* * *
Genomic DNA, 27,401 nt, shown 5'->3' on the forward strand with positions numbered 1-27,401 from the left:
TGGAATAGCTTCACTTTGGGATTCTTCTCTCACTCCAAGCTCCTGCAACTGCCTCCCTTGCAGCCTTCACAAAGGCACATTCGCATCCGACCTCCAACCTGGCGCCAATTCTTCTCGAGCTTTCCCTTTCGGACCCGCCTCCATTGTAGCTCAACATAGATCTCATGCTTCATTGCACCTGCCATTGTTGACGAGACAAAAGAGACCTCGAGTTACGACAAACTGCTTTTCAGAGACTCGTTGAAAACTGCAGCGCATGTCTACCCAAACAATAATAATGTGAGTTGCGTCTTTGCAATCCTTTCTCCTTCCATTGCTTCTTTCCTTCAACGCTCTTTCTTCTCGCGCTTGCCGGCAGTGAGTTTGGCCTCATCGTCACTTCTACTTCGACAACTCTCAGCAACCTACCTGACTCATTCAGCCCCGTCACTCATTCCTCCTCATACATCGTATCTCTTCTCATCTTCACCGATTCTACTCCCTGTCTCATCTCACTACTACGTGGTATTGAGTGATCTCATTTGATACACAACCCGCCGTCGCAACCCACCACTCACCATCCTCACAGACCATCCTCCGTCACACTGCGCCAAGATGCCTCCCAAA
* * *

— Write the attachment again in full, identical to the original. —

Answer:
Genomic DNA, 27,401 nt, shown 5'->3' on the forward strand with positions numbered 1-27,401 from the left:
TGGAATAGCTTCACTTTGGGATTCTTCTCTCACTCCAAGCTCCTGCAACTGCCTCCCTTGCAGCCTTCACAAAGGCACATTCGCATCCGACCTCCAACCTGGCGCCAATTCTTCTCGAGCTTTCCCTTTCGGACCCGCCTCCATTGTAGCTCAACATAGATCTCATGCTTCATTGCACCTGCCATTGTTGACGAGACAAAAGAGACCTCGAGTTACGACAAACTGCTTTTCAGAGACTCGTTGAAAACTGCAGCGCATGTCTACCCAAACAATAATAATGTGAGTTGCGTCTTTGCAATCCTTTCTCCTTCCATTGCTTCTTTCCTTCAACGCTCTTTCTTCTCGCGCTTGCCGGCAGTGAGTTTGGCCTCATCGTCACTTCTACTTCGACAACTCTCAGCAACCTACCTGACTCATTCAGCCCCGTCACTCATTCCTCCTCATACATCGTATCTCTTCTCATCTTCACCGATTCTACTCCCTGTCTCATCTCACTACTACGTGGTATTGAGTGATCTCATTTGATACACAACCCGCCGTCGCAACCCACCACTCACCATCCTCACAGACCATCCTCCGTCACACTGCGCCAAGATGCCTCCCAAA